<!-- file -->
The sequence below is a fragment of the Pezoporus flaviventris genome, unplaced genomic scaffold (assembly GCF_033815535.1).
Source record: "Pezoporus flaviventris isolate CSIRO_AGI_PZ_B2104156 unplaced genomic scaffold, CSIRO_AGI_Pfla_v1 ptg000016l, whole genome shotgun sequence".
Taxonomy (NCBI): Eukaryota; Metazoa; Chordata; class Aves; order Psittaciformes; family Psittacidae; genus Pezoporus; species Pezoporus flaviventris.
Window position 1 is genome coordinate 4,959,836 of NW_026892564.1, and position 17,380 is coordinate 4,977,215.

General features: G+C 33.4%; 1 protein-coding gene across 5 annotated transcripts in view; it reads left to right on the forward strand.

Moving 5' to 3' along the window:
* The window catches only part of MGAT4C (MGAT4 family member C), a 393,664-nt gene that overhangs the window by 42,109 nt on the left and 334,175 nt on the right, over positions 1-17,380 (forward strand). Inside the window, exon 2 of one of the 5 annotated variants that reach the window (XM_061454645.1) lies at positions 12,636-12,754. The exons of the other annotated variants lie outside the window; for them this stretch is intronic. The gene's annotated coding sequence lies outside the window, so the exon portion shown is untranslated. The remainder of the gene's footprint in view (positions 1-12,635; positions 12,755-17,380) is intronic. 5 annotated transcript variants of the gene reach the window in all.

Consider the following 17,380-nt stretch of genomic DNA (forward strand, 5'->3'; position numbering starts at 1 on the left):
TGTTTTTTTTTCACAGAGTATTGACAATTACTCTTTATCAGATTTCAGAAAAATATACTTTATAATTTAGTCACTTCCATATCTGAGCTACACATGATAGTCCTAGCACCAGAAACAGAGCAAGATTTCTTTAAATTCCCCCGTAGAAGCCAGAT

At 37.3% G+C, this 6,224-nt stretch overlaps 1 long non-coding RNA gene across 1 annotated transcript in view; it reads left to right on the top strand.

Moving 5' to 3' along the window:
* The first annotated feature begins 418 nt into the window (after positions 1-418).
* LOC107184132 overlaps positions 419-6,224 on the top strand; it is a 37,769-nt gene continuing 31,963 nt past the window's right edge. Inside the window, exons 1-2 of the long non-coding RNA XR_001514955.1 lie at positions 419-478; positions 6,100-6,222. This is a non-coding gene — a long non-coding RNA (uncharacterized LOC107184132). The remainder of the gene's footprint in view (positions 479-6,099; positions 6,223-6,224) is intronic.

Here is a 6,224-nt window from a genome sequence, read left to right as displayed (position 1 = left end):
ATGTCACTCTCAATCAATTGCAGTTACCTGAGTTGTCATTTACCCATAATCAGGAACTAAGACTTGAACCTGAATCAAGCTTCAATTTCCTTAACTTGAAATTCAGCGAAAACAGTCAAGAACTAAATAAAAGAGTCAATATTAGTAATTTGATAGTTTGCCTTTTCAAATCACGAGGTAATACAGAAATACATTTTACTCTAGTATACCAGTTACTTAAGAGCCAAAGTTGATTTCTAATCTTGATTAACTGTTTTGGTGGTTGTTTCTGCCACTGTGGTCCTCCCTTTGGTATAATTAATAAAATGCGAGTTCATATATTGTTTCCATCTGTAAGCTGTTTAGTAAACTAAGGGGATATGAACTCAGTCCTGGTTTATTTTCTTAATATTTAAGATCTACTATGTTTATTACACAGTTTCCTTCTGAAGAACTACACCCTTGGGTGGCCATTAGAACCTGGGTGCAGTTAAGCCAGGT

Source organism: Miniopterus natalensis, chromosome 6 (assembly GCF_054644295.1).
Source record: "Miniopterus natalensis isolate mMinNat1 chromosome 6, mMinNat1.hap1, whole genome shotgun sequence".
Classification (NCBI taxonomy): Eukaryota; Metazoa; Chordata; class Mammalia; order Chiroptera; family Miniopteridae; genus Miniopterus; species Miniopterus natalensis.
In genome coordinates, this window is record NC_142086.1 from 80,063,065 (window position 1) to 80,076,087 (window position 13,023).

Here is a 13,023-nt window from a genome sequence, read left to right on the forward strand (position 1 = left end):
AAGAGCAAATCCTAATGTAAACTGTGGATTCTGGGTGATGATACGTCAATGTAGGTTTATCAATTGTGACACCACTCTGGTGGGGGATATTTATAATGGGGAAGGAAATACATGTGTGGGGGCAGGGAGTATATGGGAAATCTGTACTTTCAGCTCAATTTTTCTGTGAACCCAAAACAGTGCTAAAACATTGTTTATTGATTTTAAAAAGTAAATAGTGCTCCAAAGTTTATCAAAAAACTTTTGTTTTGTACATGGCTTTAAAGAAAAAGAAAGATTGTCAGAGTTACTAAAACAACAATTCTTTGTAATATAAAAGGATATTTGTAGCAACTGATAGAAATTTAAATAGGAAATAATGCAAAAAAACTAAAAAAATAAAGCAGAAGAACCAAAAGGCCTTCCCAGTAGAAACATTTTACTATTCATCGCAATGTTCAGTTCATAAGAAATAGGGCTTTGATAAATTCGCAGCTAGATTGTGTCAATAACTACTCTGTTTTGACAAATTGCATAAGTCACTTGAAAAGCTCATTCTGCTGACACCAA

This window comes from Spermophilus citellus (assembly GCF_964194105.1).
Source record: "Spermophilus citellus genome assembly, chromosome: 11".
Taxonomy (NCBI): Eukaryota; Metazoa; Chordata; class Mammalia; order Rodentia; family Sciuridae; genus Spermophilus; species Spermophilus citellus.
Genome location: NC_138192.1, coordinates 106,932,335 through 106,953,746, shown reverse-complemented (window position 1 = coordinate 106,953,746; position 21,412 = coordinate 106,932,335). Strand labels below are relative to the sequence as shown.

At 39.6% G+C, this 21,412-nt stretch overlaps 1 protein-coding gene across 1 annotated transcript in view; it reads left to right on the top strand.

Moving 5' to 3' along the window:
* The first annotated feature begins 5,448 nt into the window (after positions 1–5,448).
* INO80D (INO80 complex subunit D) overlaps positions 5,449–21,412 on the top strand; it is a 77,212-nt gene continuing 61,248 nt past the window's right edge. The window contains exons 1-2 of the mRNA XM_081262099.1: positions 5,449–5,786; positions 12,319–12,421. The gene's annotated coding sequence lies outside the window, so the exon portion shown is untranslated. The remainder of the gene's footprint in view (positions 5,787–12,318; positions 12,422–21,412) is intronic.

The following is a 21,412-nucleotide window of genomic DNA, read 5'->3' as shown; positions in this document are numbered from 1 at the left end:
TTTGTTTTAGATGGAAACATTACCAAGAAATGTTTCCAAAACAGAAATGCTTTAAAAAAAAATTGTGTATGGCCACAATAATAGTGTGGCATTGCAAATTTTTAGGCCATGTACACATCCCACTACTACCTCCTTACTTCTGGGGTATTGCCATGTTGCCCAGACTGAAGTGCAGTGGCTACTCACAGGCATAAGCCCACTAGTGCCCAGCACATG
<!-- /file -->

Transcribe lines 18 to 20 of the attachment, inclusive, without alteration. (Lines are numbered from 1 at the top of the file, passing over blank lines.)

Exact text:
Classification (NCBI taxonomy): Eukaryota; Metazoa; Chordata; class Mammalia; order Chiroptera; family Miniopteridae; genus Miniopterus; species Miniopterus natalensis.
In genome coordinates, this window is record NC_142086.1 from 80,063,065 (window position 1) to 80,076,087 (window position 13,023).

Here is a 13,023-nt window from a genome sequence, read left to right on the forward strand (position 1 = left end):